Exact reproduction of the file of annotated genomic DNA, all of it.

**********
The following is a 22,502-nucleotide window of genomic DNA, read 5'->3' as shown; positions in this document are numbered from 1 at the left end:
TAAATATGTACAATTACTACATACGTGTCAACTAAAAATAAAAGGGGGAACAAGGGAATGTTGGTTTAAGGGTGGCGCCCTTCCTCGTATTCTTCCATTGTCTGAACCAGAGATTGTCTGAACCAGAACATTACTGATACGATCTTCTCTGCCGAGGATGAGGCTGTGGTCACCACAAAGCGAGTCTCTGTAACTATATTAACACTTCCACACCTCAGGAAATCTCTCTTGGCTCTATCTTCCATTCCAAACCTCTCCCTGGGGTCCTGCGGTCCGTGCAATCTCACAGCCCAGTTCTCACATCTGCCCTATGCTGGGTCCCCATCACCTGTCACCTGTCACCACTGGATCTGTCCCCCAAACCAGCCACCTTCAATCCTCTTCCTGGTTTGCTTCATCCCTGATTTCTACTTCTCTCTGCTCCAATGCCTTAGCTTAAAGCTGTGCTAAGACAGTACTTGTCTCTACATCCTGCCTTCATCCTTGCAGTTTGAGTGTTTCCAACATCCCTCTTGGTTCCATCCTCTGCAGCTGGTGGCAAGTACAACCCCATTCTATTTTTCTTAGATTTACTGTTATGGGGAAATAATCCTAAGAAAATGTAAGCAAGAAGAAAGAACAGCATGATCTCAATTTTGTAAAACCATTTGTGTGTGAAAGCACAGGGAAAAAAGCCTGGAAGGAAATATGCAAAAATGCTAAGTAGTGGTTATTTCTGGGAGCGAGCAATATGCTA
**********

The following is a 22,502-nucleotide window of genomic DNA, read 5'->3' as shown; positions in this document are numbered from 1 at the left end:
TAAATATGTACAATTACTACATACGTGTCAACTAAAAATAAAAGGGGGAACAAGGGAATGTTGGTTTAAGGGTGGCGCCCTTCCTCGTATTCTTCCATTGTCTGAACCAGAGATTGTCTGAACCAGAACATTACTGATACGATCTTCTCTGCCGAGGATGAGGCTGTGGTCACCACAAAGCGAGTCTCTGTAACTATATTAACACTTCCACACCTCAGGAAATCTCTCTTGGCTCTATCTTCCATTCCAAACCTCTCCCTGGGGTCCTGCGGTCCGTGCAATCTCACAGCCCAGTTCTCACATCTGCCCTATGCTGGGTCCCCATCACCTGTCACCTGTCACCACTGGATCTGTCCCCCAAACCAGCCACCTTCAATCCTCTTCCTGGTTTGCTTCATCCCTGATTTCTACTTCTCTCTGCTCCAATGCCTTAGCTTAAAGCTGTGCTAAGACAGTACTTGTCTCTACATCCTGCCTTCATCCTTGCAGTTTGAGTGTTTCCAACATCCCTCTTGGTTCCATCCTCTGCAGCTGGTGGCAAGTACAACCCCATTCTATTTTTCTTAGATTTACTGTTATGGGGAAATAATCCTAAGAAAATGTAAGCAAGAAGAAAGAACAGCATGATCTCAATTTTGTAAAACCATTTGTGTGTGAAAGCACAGGGAAAAAAGCCTGGAAGGAAATATGCAAAAATGCTAAGTAGTGGTTATTTCTGGGAGCGAGCAATATGCTA